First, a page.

Exploring the folkbiological conception of human nature

Stefan Linquist*, Edouard Machery, Paul E. Griffiths, Karola Stotz

*Corresponding author for this work

Research output: Contribution to journalArticlepeer-review

42 Citations (Scopus)

Abstract

Integrating the study of human diversity into the human evolutionary sciences requires substantial revision of traditional conceptions of a shared human nature. This process may be made more difficult by entrenched, 'folkbiological' modes of thought. Earlier work by the authors suggests that biologically naive subjects hold an implicit theory according to which some traits are expressions of an animal's inner nature while others are imposed by its environment. In this paper, we report further studies that extend and refine our account of this aspect of folkbiology. We examine biologically naive subjects' judgments about whether traits of an animal are 'innate', 'in its DNA' or 'part of its nature'. Subjects do not understand these three descriptions to be equivalent. Both innate and in its DNA have the connotation that the trait is species-typical. This poses an obstacle to the assimilation of the biology of polymorphic and plastic traits by biologically naive audiences. Researchers themselves may not be immune to the continuing pull of folkbiological modes of thought.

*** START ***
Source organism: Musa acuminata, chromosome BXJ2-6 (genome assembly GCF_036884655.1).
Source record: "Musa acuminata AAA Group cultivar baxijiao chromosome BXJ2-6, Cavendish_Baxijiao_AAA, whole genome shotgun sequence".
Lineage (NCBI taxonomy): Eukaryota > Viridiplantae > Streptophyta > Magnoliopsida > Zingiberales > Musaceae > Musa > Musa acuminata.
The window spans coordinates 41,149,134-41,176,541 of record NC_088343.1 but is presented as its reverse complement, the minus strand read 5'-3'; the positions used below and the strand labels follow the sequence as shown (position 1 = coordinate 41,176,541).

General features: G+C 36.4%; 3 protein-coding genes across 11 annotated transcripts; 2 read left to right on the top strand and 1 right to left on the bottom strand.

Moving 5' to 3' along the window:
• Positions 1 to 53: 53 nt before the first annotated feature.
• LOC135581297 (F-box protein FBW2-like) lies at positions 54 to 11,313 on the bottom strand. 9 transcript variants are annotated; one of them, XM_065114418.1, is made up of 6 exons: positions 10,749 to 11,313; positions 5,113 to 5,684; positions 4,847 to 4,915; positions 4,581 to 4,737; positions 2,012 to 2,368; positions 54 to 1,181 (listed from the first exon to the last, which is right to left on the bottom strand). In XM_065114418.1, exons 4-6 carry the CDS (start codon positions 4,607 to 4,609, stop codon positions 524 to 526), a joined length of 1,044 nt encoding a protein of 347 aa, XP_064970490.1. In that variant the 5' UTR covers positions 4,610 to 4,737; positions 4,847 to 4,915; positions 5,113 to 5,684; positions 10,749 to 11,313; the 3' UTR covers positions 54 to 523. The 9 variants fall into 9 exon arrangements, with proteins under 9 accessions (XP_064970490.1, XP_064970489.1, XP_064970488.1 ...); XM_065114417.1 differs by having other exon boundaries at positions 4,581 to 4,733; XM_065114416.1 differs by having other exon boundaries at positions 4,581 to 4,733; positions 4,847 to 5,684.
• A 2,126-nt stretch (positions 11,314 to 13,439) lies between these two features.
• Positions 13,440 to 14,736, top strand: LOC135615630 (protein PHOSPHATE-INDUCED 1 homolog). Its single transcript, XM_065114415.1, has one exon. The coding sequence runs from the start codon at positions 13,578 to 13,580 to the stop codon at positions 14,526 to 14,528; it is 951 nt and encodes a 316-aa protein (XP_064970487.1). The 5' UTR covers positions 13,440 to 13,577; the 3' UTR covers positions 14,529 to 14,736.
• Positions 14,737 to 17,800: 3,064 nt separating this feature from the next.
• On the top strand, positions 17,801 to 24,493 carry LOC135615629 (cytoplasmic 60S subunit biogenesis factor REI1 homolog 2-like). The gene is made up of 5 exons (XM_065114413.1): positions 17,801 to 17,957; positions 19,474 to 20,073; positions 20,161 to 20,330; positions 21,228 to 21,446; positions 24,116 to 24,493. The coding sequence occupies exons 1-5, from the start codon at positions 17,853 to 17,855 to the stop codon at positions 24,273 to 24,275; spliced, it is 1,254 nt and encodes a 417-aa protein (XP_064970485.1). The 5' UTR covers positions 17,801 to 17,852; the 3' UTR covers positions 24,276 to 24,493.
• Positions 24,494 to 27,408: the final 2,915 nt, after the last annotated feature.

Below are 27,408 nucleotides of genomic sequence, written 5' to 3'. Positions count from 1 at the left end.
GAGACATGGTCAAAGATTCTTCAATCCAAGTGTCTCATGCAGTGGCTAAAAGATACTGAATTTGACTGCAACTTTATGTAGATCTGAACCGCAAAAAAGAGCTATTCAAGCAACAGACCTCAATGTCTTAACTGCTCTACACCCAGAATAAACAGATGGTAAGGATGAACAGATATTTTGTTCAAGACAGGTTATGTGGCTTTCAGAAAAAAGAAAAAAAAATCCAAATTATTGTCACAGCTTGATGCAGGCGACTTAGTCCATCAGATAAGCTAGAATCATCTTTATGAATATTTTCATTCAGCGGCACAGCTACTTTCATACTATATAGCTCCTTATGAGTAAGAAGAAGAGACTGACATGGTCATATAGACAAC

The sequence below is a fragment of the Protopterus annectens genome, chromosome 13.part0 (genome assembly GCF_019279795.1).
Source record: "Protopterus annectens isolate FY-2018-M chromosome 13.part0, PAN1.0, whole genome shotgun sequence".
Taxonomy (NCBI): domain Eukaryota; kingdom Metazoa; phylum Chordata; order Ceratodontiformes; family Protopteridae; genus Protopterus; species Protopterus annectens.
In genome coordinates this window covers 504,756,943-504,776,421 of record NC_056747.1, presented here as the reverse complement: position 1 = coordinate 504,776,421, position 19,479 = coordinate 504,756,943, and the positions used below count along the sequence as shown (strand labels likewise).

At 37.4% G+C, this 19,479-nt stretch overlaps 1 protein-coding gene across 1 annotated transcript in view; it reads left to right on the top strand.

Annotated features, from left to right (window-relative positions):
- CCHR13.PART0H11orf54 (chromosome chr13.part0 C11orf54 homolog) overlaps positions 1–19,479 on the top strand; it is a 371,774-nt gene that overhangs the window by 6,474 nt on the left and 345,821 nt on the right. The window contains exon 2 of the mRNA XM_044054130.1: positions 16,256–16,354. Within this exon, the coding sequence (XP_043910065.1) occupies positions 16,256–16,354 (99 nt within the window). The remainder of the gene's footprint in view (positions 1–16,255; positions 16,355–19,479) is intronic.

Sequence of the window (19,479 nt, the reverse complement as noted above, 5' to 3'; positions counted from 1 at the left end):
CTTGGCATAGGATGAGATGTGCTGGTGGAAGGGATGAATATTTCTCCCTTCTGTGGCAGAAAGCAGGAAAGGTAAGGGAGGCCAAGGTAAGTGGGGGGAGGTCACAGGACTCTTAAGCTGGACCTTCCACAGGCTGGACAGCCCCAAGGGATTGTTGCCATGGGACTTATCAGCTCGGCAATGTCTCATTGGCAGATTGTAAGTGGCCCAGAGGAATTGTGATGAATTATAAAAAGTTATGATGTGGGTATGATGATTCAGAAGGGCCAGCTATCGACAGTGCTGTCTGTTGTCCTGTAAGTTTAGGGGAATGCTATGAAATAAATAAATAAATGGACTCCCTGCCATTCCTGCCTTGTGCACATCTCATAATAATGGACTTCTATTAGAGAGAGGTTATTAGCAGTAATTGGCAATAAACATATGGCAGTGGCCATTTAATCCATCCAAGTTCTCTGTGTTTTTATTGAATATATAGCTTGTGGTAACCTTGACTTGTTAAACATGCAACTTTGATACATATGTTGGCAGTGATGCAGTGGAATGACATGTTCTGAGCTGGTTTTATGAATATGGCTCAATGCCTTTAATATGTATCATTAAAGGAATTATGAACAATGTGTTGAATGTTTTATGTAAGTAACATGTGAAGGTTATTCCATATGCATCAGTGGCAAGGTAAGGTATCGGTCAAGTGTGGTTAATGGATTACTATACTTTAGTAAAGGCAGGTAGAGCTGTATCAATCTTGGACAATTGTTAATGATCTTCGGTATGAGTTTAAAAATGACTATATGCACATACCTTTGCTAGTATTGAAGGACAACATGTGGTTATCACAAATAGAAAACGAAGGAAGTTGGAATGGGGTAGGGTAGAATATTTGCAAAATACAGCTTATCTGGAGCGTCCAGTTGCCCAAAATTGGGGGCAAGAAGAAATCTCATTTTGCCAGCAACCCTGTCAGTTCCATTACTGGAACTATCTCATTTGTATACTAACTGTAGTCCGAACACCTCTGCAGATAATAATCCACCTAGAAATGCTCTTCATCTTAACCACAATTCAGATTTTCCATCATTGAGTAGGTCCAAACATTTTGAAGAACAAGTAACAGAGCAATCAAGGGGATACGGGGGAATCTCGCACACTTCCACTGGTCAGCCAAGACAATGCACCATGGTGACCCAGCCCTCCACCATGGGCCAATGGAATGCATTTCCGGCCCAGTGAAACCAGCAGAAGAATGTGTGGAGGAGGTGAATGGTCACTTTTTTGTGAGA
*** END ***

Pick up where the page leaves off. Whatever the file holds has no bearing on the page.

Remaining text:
Original languageEnglish
Pages (from-to)444-453
Number of pages10
JournalPhilosophical Transactions of the Royal Society B: Biological Sciences
Volume366
Issue number1563
DOIs
Publication statusPublished - 12 Feb 2011
Externally publishedYes

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